At the hospital or medical center or wherever they took me, L told me not to let the doctor touch me. Much later in life, I found out it was because he was an intern who'd been there who knows how many hours, and she didn't want him stitching me up and making a huge scar. She was concerned for my future, and possibly also that Mimi would skin her alive for letting this happen in the first place (as if it was her fault!!) and then for letting some quack make me into the Bride of Frankenstein. AT the time, all I knew was I was on a hard surface staring into a bright light with a gently throbbing face and the nagging feeling that I'd done something wrong and was going to be in trouble. And when the doctor wanted to stitch me up, I told him he wasn't allowed because L said so, until she informed me that this doctor could.

I went cross-eyed trying to watch him work. He wanted me to close my eyes, but I wanted to see what he was doing. By the way, I am still that way - I would have remained awake for the removal of the amazing exploding appendix surgery, but the nice surgeon didn't really like the idea of a pregnant woman staring at him while he worked around her womb. Silly fellow.

I had seven stitches that day, making a jagged but really hardly noticeable scar on the bridge of my nose. I distinctly recall the doctor remarking on my incredib;e luck, that ducking or flinching even the slightest bit would have left me with one eye and the nickname of "Winky" for the rest of my days. OK, he didn't say the "Winky" bit, but it would have been funny if he did.

It never hurt. Not when the spear hit me, not when I was wandering dazed through the house, not when I was on that cold metal table and they were jabbing numbing needles into it and picking out splinters. Not after, either. This, too, has carried into my adult life. Things don't hurt me the way they ought, and I am grateful, because when I do notice pain, I find I disapprove of it entirely.

Things are a bit of a blur after that, until later when the adult boating party returned. Did L call them? Was it simply time? I don't know. There weren't cell phones, then, so if she called them it was through the marine radio or the Coast Guard or something. I think my mum knew right when it happened, in that mummish way they have. We have.

At any rate, I pled with A's mum and dad not to spank him - he'd had splinters in his hand from trying to hold onto the thing, and he felt awful, and I think I may have had a tiny little crush on him (he was, and is, a real cutie) as well as a healthy fear of spankings for anyone. I made them promise, and who can deny a crying, bloodied, stitched up, bruised little girl? They promised, and A never had a spanking over it, and many years later he'd forgotten entirely about it until I reminded him - and suddenly he knew why he felt ill a the sight of blood!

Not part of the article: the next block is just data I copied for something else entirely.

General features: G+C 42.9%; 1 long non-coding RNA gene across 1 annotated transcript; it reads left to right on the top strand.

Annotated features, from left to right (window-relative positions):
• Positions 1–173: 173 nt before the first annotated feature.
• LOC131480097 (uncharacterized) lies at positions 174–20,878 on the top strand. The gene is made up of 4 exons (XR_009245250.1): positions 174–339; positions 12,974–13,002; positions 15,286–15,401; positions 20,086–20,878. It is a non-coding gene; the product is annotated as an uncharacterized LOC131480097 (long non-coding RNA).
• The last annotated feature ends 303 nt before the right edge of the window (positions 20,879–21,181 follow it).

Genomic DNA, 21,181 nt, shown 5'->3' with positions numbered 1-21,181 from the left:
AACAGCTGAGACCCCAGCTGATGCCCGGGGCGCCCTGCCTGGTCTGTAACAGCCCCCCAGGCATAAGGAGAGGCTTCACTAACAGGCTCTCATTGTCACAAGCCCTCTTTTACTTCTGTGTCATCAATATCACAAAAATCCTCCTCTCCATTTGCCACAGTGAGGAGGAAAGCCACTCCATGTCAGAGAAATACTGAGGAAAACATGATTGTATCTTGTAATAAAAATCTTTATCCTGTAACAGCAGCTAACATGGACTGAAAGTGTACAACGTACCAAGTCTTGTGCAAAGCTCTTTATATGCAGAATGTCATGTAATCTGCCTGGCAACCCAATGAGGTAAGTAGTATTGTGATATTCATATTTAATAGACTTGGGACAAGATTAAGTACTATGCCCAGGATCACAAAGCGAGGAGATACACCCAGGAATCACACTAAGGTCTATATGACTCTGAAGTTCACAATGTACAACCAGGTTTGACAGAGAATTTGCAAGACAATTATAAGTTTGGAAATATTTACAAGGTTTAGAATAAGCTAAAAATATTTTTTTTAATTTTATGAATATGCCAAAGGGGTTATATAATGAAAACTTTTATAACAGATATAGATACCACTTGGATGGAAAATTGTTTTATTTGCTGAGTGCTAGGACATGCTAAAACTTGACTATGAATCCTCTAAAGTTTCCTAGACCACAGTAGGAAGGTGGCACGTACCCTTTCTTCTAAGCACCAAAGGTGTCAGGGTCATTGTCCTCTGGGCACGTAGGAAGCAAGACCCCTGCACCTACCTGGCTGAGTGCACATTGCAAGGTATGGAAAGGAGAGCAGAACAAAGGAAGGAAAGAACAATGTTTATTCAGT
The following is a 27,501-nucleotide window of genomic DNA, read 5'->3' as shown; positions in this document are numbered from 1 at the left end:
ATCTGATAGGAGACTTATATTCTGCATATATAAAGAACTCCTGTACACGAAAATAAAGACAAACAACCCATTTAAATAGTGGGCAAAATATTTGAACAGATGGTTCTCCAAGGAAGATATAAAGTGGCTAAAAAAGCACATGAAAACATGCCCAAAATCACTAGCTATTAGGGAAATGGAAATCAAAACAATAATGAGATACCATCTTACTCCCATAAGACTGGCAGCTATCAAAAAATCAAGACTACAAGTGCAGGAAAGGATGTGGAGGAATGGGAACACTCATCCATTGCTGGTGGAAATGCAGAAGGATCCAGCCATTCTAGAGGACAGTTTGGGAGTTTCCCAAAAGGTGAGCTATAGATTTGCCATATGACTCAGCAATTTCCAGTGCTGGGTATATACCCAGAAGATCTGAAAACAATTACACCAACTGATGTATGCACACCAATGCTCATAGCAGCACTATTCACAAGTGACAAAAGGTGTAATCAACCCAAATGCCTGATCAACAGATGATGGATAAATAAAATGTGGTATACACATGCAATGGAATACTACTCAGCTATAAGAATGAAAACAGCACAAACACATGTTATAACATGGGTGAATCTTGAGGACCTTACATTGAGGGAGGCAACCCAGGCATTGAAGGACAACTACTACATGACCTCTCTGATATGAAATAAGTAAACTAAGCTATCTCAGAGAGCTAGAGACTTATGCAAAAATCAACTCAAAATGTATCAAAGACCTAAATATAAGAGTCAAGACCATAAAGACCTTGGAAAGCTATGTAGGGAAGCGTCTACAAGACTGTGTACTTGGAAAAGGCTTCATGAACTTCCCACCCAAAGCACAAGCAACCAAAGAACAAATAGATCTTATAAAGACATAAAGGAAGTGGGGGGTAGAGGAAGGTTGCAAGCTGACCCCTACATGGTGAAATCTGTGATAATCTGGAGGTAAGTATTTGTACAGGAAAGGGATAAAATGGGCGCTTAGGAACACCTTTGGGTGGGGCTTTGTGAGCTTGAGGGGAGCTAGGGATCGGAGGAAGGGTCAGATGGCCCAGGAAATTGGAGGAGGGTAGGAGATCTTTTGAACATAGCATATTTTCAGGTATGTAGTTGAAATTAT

After the adults came home, they asked me what I wanted to help me feel better. I was no fool - even if I didn't feel wretched, I could work this! I asked if we could please, pretty please, go to the T&C (the Town and Country, a sort of LC road house/bar/eatery)(remember that place, LCers??) for steamers. Please? Oh, I loved their steamers! Of course we went. All of us, because nothing would do for me but that A and his family came too - I think his parents really wanted to take him home and lock him in the dungeon, but again, they couldn't deny me. Manipulative little wench, wasn't I?

At the T&C, I ate steamers by the millions, drank more Shirley Temples than I'd ever had in one sitting before, and danced with Papa. Yes, danced.

It was the one time in my life I felt good dancing. I felt like a princess. My big, handsome, beloved grandfather took me out onto the old wooden floor after feeding the jukebox, and let me dance with him - he put my feet on his and he did all the work, but I was dancing. I've never felt so loved, safe, or protected since. My brother and A were playing pinball and largely ignoring and being ignored by the party, but Papa was dancing me and that was just fine.

I have a scar. It's not too noticeable, but it's there for all to see, and it's not pretty either. But that scar? Oh, it has some beautiful things to remind me of.
Scars are just tattoos with better stories! But tattoos don't require a medicare bond. Still a scar can make you look mysterious, and they do have good stories!

1 comment:

Kit said...

BTW, I enjoyed this story!